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Request for Proposal (RFP) vs. Invitation for Bid (IFB)

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Request for Proposal (RFP) vs. Invitation for Bid (IFB)

This webpage has been drafted around a school’s need to use a Completive Negotiations (a.k.a. Request for Proposal (RFP)) and how a RFP will differ from a competitive Sealed Bidding (a.k.a Invitation for Bid (IFB)) to procure a good or service.

Why use a RFP in the first place? – The main reason lies in the fact that some solicitations, generic specifications may not be available or prove too difficult to draft. Furthermore, the use of a conventional evaluation based solely on price for awarding a contract may not get the product or service required. Many complex products and services cannot be obtained by conventional bidding based solely on price. This is the reason why a school may choose an RFP over another form of procurement such as an Invitation for Bid (IFB).

Why not an IFB? – An RFP is a great tool for schools to use in soliciting proposals from vendors for products and services that cannot be evaluated by cost alone. Moreover, if the school is planning to award a cost reimbursable contract, then the school is required to use a RFP.   

What’s the difference? – An IFB is used when there is no substantive difference among the products or services that meet specifications so that the only difference among responsive bids is price. An IFB differs from an RFP, which is used when price is only one of the criteria that are needed for evaluating offerors.

For example:

  • IFB may be used when you know “what” and “how”
  • RFP may be used when you know “what” but not “how” or “how” may vary from one vendor to another

An IFB can only result in one of the following types of fixed-price contracts:

  • a firm-fixed-price contract,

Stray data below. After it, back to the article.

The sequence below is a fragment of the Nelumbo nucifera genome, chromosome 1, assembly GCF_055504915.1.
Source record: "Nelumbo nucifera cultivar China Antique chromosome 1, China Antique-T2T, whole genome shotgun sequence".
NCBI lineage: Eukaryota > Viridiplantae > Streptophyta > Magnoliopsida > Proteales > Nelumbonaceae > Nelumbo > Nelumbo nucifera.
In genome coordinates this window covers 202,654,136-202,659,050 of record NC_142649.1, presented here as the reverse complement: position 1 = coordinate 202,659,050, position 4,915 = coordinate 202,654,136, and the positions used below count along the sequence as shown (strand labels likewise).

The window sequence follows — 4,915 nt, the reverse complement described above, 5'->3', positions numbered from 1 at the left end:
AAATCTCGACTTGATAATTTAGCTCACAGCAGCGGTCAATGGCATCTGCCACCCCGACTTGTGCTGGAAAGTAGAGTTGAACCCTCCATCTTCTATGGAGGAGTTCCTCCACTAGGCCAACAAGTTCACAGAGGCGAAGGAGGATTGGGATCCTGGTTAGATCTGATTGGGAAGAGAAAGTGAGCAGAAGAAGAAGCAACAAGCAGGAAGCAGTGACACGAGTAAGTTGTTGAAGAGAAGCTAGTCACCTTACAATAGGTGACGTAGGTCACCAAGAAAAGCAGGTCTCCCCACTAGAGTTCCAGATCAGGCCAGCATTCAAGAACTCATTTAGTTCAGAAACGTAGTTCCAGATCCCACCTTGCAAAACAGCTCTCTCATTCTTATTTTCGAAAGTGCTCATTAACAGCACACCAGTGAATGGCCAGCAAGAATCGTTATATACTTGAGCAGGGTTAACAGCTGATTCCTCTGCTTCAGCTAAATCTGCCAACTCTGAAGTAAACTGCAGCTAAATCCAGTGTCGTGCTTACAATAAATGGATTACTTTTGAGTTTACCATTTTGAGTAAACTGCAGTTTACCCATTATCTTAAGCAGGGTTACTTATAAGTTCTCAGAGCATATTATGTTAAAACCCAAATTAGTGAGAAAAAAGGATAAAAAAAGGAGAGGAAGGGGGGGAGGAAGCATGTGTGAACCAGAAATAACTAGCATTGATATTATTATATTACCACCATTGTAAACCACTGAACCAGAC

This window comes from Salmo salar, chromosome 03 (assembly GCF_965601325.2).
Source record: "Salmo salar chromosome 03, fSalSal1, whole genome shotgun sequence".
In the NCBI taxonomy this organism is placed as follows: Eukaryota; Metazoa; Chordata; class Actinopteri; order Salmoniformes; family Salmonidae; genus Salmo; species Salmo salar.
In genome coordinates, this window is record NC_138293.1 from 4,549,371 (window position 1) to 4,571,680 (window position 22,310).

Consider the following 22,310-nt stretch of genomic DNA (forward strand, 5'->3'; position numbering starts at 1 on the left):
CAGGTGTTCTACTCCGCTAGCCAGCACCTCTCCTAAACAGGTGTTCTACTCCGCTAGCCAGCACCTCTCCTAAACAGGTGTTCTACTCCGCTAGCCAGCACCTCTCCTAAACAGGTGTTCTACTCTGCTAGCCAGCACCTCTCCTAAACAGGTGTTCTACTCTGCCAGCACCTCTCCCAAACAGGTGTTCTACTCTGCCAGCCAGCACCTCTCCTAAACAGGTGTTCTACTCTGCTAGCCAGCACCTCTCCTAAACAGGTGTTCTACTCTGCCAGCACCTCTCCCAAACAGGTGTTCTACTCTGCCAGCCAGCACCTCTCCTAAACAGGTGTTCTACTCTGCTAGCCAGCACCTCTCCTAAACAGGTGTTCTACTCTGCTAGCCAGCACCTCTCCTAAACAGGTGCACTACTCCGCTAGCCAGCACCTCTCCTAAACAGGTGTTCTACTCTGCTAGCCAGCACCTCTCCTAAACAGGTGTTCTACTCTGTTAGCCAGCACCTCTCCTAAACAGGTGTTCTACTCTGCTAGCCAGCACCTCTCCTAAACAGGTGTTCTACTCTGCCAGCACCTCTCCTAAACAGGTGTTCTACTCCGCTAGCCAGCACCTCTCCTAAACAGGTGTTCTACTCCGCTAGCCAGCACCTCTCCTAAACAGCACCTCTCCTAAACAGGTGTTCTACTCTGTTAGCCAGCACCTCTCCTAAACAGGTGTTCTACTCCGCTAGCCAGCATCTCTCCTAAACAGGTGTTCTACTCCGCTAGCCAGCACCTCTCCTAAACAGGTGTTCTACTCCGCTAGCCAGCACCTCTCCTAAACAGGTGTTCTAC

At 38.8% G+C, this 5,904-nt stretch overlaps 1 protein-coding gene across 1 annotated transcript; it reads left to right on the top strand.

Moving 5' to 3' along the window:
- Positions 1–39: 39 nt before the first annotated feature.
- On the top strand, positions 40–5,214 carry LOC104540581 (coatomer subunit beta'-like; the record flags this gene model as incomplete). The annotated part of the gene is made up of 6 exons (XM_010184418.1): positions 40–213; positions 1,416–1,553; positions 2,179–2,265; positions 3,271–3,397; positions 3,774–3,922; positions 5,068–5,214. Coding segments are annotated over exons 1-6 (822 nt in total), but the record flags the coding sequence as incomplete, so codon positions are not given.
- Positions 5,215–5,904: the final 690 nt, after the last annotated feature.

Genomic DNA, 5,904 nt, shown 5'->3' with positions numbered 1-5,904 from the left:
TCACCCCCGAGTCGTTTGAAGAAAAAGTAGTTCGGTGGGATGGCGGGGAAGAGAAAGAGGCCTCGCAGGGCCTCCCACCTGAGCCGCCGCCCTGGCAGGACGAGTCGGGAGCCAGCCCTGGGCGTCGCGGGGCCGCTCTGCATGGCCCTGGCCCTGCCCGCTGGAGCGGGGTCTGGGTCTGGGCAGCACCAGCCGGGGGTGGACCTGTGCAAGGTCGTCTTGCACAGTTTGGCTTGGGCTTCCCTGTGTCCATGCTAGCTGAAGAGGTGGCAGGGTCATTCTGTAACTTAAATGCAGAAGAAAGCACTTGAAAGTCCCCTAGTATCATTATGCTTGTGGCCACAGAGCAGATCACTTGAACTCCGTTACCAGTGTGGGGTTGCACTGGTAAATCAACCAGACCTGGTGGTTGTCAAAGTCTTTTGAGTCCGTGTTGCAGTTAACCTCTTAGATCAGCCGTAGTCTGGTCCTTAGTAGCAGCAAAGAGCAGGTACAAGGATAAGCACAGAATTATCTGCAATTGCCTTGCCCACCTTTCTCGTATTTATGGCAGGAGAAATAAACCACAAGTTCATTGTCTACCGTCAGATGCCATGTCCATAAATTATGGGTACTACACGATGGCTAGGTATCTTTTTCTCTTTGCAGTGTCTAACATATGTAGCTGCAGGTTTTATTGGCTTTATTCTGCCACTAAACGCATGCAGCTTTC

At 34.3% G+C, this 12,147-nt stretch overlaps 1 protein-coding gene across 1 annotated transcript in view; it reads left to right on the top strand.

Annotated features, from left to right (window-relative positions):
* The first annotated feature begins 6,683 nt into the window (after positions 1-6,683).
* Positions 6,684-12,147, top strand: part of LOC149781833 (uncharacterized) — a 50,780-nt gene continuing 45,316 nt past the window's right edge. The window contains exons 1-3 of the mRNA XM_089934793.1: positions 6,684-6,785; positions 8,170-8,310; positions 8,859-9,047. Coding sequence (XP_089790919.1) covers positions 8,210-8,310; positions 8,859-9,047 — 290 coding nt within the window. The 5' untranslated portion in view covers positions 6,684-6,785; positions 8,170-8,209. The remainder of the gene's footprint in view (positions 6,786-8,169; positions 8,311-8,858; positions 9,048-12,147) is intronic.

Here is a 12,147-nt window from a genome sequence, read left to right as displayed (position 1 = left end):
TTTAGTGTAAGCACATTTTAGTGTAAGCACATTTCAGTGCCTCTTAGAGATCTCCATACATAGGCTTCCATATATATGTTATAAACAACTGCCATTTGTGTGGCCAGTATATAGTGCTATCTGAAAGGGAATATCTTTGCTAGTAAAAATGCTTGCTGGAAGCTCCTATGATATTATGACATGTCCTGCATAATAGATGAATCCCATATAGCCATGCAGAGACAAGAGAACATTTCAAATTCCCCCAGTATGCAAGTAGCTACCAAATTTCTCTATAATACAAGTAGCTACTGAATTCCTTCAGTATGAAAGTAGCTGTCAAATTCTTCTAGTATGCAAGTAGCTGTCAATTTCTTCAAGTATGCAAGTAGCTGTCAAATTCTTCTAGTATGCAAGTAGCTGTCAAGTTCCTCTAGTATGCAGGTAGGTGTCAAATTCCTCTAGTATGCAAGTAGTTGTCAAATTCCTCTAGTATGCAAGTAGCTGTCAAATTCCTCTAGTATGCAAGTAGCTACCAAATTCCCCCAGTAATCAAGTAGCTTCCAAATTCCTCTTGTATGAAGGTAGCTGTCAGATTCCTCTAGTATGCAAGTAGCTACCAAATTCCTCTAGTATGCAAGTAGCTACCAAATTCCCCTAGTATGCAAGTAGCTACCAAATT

• a fixed-price contract with economic price adjustment, or
  • a fixed-price contract with prospective price redetermination.

An RFP in addition to the above can also result in a cost-reimbursable contract.

Once the IFB is developed and written, the IFB is advertised to the public, bids are publicly opened, and the award is publicly announced. The public announcement and opening are very important phases of the sealed bidding process, as they are critical to ensuring that the procurement occurs on a level and fair competitive playing field. Negotiation is not normally used with competitive sealed bidding. The IFB is evaluated according to costs; IFBs are best used when no negotiation is required among responsive bidders, and the contract will be awarded solely on the basis of price.

Regardless of which type of formal procurement tool is used, RFP or IFB, the solicitation document must outline all the requirements for the products and services that the school would like to procure. This can be achieve by describing the purpose, scope, description, minimum requirements or expectations, qualifications or capability of the distributor or vendor, evaluation criteria, and other requirements.

As for the RFP it is evaluated according to predetermined weighted standards (i.e. points) that are stated in the RFP itself. The price will need to be the highest weight criteria. After evaluation, discussions with qualified distributors may be allowed to explain or clarify proposals and for a “Best and Final Offer.”  After completion of the RFP process negotiations may, in some circumstances, be utilized to secure more advantageous terms or reduced cost.